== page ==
Slideshow 2013 Top 40 Under 40 Countdown: #11-#20

  • January 07 2014, 3:13pm EST
10 Images Total

<p>No. 20: Joshua Carter</p>

Firm: Merrill Lynch

Location: San Francisco, CA

Production: $3.42 million

AUM: $747.06 million

Age: 38

A self-described "transplant to the wealth management industry," Joshua Carter is steering his practice toward an underserved segment of clients.

Carter, who joined Merrill in January 2009, is helping lead his group's expansion into the institutional market, handling investments for organizations like nonprofits, endowments and defined-benefit plans. Currently, about 40% of his clients are institutions. It’s a segment that is growing and has become Carter's primary area of focus.

"We fall into the category of really pursuing the ultra-high net worth client as well as institutions that look and feel a lot like ultra-high net worth clients in terms of their asset size," Carter says. "It's a relatively small, concentrated book of clients."

But an endowment of $100 million to $200 million might be too small to attract the attention of the large institutional consultancies that often cater to clients with assets in the billions. Some of those institutional clients, Carter says, are "looking for an outsourced CIO" in their financial advisor.

Carter cut his teeth at Goldman Sachs, beginning as a sell-side research analyst before moving to the proprietary trading desk, where he enjoyed considerable success. But as he emerged from the tumultuous period of 2007 and 2008, Carter concluded that he wanted to move from proprietary trading to a field where he could take "a longer-term approach to investment management and relationships."

"What I think really differentiates our approach is just the care and the focus that we're able to give to each individual client, really because we have a small number of clients," Carter says. "It's really sort of an intimate service model."

<p>No. 19: Thomas Kane</p>

Firm: UBS

Location: Chicago, IL

Production: $3.52 million

AUM: $748.92 million

Age: 37

There are many requirements to be a great financial advisor, but in Thomas Kane’s view, one rises above the rest: swagger. Swagger – or a “really high degree of confidence”- is the one characteristic all of his clients share, “so to work with them, you have to have a certain amount of swagger yourself,” he says. “If you’re more passive, clients can start to run over you and you’ll have performance problems because you’re being reactive instead of proactive.”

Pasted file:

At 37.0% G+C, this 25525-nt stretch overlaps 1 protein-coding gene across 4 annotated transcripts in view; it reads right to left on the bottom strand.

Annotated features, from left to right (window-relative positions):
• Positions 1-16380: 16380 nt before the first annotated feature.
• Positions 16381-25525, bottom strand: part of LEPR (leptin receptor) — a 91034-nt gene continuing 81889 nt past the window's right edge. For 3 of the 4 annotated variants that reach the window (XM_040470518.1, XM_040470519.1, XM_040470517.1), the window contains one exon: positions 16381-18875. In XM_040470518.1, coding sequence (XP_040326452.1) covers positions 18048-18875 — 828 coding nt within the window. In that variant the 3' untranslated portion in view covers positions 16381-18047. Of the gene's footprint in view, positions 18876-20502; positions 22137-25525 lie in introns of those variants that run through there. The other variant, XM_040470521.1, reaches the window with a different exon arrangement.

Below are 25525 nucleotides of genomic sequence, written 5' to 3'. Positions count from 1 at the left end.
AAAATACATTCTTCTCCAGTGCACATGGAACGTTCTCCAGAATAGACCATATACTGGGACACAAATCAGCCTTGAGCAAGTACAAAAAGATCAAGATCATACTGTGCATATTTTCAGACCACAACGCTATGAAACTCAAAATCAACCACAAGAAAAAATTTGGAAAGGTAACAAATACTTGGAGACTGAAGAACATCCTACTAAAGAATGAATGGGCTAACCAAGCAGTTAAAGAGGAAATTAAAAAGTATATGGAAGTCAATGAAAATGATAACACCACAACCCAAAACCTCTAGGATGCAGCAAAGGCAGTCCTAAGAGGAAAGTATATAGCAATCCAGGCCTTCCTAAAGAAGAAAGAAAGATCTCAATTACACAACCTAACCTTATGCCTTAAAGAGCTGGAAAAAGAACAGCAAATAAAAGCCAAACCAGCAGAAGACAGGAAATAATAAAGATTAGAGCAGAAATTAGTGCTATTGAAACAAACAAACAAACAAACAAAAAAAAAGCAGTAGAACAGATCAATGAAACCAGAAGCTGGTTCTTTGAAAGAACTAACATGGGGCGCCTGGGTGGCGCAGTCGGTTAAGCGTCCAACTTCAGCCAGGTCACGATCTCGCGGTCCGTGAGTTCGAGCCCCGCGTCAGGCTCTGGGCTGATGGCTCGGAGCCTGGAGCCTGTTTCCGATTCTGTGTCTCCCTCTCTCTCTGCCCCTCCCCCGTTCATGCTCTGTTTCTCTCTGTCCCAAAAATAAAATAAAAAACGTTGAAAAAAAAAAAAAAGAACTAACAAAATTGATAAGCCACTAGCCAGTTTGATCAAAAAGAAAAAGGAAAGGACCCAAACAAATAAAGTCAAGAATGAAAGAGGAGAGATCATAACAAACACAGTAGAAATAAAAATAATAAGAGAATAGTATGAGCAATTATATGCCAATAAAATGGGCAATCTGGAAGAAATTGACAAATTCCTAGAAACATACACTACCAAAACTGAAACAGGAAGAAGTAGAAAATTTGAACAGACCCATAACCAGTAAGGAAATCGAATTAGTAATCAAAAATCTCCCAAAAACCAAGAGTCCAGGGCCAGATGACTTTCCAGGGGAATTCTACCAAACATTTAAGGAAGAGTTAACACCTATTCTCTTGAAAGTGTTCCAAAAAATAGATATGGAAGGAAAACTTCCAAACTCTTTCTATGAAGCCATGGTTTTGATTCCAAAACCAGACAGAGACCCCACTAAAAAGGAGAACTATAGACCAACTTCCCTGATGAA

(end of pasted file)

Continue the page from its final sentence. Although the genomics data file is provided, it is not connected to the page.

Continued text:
Kane and his two partners work with just 65 clients, most of whom are successful entrepreneurs with investable assets of $40 million and above. Twenty-five of those clients are family offices looking for select services; the other 40 hire Kane’s firm as a virtual family office, handling the full range of issues. “We take a lot of what we learn from working with our very sophisticated family offices and translate that down to families with one-tenth of the assets, giving them best-in-class services,” says Kane. Both he and a partner worked for family offices prior to starting their firm in 2003.

Within the team of three, which has a total AUM of $2.24 billion, Kane’s specialty is alternative investments, including real estate. He says he embraces open architecture to the point that only about 3% of their managed assets “are in anything even remotely related to UBS.” But his real passion is working with people, not investments. “You need someone who is happy to go out and have dinner and drinks with clients every single night – that’s me,” he says. Thankfully, one of his partners is just as happy to arrive at 6 am to begin trading.

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<p>No. 18: Matthew Fryar</p>

Firm: Wells Fargo

Location: Des Moines, IA

Production: $3.55 million

AUM: $562.65 million

Age: 39

Matthew Fryar describes himself as “an early adopter,” who welcomed the shift from transaction-based compensation to asset-based fees. “I thought there had been some inherent conflict of interest. The fee-based model lined up better with my thinking,” he says. Now nearly all Fryar’s production comes from fees. His interests and his clients’ interests match directly and grow together, he says. His clients have agreed to have most of their accounts managed under Fryar’s discretion, he says, and he plays it straight. “I don’t make promises I can’t deliver. We take clients through the planning process and if they still want to buy and pick individual stocks,” separate from the investment he has recommended, Fryar tells them, “You can go somewhere else.” He tells them: “My job is to make decisions that aren’t emotional.”

Fryar, who works with a team of four, including a financial advisor and two assistants, started in the business before he had even completed his undergraduate degree. In the early days of his career, he says, his focus stuck on client development and he stayed disciplined. “My goal every week was to have 15 appointments on my calendar,” he recalls. Now, Fryar says, with his thriving client base, he never worries about how many appointments appear on his calendar, simply how he will manage to squeeze all the ones he has with existing clients into his work days.

<p>No. 17: Ron Mencias</p>

Firm: Merrill Lynch

Location: Carmel, IN

Production: $3.56 million

AUM: $435.92 million

Age: 38

Ron Mencias became an investment advisor because he was looking for a line of work with a personal touch. Mencias and his partner, Eric Payne (No. 3 on this year's 40 Under 40 list), are veterans of Ernst & Young, where they began as accountants working with corporate clients. But both felt pulled toward an industry where they could help individual clients achieve their financial goals.